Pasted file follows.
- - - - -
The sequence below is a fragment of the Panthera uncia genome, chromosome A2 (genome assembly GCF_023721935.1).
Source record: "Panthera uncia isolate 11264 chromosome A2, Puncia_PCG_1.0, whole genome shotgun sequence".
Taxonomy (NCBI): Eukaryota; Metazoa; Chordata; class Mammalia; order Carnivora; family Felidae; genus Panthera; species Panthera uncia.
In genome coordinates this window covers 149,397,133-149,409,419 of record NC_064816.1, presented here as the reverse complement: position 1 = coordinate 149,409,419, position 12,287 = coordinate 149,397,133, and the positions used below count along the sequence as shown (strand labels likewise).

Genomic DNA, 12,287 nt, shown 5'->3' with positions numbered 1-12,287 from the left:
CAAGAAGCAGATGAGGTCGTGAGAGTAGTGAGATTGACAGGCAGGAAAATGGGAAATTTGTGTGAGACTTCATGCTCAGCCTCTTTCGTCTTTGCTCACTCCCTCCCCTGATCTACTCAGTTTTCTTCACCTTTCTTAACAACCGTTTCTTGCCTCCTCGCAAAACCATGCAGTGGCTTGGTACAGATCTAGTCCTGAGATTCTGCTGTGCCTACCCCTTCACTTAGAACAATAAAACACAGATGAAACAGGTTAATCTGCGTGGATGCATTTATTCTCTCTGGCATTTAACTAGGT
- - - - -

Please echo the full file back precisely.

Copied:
The sequence below is a fragment of the Panthera uncia genome, chromosome A2 (genome assembly GCF_023721935.1).
Source record: "Panthera uncia isolate 11264 chromosome A2, Puncia_PCG_1.0, whole genome shotgun sequence".
Taxonomy (NCBI): Eukaryota; Metazoa; Chordata; class Mammalia; order Carnivora; family Felidae; genus Panthera; species Panthera uncia.
In genome coordinates this window covers 149,397,133-149,409,419 of record NC_064816.1, presented here as the reverse complement: position 1 = coordinate 149,409,419, position 12,287 = coordinate 149,397,133, and the positions used below count along the sequence as shown (strand labels likewise).

Genomic DNA, 12,287 nt, shown 5'->3' with positions numbered 1-12,287 from the left:
CAAGAAGCAGATGAGGTCGTGAGAGTAGTGAGATTGACAGGCAGGAAAATGGGAAATTTGTGTGAGACTTCATGCTCAGCCTCTTTCGTCTTTGCTCACTCCCTCCCCTGATCTACTCAGTTTTCTTCACCTTTCTTAACAACCGTTTCTTGCCTCCTCGCAAAACCATGCAGTGGCTTGGTACAGATCTAGTCCTGAGATTCTGCTGTGCCTACCCCTTCACTTAGAACAATAAAACACAGATGAAACAGGTTAATCTGCGTGGATGCATTTATTCTCTCTGGCATTTAACTAGGT